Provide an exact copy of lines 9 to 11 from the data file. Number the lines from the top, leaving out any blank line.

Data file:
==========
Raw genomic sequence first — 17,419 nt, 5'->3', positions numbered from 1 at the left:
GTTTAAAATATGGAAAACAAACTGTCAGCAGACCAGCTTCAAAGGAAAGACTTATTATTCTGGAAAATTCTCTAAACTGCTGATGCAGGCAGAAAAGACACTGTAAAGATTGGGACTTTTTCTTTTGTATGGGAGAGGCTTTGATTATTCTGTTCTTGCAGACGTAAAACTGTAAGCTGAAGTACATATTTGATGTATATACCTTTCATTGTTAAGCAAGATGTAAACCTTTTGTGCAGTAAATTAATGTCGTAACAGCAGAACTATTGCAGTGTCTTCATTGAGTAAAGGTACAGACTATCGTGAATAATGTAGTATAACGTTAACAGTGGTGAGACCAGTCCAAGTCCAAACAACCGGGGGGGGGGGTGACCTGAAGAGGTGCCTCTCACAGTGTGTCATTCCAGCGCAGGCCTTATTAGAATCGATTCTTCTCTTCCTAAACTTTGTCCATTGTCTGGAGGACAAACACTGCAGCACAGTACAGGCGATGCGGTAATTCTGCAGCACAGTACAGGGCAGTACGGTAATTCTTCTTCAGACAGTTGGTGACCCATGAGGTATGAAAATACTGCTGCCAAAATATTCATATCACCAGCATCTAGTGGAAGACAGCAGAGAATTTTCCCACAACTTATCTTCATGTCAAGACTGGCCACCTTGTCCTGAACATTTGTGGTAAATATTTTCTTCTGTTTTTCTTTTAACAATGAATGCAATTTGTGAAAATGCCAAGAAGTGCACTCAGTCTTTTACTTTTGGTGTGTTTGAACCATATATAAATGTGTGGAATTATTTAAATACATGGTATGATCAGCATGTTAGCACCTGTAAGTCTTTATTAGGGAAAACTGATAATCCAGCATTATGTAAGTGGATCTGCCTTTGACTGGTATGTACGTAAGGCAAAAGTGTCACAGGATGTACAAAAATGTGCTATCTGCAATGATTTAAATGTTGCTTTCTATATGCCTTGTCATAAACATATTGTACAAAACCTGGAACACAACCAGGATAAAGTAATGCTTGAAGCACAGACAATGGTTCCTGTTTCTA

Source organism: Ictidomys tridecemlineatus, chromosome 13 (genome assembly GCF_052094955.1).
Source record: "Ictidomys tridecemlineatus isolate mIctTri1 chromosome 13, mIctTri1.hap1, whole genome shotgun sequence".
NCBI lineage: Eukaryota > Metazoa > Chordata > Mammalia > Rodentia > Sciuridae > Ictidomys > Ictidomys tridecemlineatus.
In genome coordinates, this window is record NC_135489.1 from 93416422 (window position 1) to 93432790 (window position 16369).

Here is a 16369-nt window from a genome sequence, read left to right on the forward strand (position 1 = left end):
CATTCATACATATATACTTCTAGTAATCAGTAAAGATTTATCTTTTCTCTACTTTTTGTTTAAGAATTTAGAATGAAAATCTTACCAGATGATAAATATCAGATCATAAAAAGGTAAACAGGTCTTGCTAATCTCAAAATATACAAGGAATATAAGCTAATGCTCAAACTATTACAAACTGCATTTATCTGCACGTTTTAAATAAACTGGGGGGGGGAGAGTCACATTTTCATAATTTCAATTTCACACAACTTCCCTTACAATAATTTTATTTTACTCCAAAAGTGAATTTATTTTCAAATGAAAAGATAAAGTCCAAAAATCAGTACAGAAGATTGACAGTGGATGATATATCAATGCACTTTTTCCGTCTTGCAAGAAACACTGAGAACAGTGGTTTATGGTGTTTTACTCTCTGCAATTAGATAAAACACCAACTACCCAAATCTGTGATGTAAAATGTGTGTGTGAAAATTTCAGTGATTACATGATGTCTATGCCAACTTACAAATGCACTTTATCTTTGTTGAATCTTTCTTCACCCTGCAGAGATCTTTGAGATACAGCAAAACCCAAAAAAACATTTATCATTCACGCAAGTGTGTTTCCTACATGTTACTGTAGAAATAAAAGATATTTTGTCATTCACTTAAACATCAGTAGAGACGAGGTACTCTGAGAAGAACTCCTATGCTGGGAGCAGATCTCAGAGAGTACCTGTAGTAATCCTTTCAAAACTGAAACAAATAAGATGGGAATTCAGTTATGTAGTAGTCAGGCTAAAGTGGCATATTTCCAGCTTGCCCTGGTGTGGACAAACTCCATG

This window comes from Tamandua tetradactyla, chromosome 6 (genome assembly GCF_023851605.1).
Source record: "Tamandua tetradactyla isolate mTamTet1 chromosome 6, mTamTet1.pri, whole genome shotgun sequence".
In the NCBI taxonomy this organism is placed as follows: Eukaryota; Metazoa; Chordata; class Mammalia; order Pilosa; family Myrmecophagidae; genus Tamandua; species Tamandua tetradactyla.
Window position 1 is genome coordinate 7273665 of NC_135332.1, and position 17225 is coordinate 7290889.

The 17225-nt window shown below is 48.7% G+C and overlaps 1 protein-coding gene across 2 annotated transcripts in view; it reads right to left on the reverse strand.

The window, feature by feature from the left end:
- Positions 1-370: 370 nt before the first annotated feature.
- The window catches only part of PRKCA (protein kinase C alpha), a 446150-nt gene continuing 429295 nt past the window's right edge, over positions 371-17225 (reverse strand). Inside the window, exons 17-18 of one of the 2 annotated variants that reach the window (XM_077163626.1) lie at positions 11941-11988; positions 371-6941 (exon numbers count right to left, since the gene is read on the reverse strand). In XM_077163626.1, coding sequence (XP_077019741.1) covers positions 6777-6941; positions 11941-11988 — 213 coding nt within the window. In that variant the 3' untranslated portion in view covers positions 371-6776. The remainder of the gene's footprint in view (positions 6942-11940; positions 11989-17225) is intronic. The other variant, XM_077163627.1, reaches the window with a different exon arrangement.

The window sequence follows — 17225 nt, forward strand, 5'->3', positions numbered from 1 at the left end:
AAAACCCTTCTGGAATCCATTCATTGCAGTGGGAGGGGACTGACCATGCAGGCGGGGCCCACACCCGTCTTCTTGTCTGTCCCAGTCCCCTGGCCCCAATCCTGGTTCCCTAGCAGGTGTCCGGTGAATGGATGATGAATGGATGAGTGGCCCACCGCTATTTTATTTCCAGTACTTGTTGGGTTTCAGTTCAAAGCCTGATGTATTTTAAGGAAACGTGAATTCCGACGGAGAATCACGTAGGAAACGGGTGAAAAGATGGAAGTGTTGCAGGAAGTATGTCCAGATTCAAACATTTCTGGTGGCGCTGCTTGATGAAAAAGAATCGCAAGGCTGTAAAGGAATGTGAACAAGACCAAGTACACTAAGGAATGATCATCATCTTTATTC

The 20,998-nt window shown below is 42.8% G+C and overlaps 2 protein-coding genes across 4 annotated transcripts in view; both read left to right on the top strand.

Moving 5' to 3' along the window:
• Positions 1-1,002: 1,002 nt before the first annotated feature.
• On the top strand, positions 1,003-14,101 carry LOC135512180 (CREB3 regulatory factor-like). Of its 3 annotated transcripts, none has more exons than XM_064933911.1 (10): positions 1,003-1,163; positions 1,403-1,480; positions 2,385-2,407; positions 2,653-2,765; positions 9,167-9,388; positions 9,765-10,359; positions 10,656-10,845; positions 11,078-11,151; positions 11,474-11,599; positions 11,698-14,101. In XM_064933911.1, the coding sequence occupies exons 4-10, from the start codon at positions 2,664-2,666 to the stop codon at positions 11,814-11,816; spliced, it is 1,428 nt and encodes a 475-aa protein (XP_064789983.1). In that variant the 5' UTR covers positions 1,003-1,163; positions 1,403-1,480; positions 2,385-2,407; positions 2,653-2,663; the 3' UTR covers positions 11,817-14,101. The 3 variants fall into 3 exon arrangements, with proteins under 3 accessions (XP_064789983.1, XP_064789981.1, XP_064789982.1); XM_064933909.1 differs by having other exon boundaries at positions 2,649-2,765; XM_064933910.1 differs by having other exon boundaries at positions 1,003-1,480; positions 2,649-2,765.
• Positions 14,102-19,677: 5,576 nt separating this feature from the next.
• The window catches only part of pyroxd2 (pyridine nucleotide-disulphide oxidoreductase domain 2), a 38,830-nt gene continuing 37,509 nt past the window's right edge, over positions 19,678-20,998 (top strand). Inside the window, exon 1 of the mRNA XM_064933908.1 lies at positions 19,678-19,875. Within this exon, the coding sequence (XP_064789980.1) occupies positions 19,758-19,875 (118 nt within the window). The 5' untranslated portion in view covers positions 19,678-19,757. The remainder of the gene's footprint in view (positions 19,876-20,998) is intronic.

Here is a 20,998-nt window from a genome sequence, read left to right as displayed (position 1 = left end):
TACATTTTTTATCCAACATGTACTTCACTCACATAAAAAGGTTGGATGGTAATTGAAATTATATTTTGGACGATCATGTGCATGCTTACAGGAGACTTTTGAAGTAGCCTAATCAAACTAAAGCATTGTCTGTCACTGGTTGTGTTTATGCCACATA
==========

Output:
This window comes from Tamandua tetradactyla, chromosome 6 (genome assembly GCF_023851605.1).
Source record: "Tamandua tetradactyla isolate mTamTet1 chromosome 6, mTamTet1.pri, whole genome shotgun sequence".
In the NCBI taxonomy this organism is placed as follows: Eukaryota; Metazoa; Chordata; class Mammalia; order Pilosa; family Myrmecophagidae; genus Tamandua; species Tamandua tetradactyla.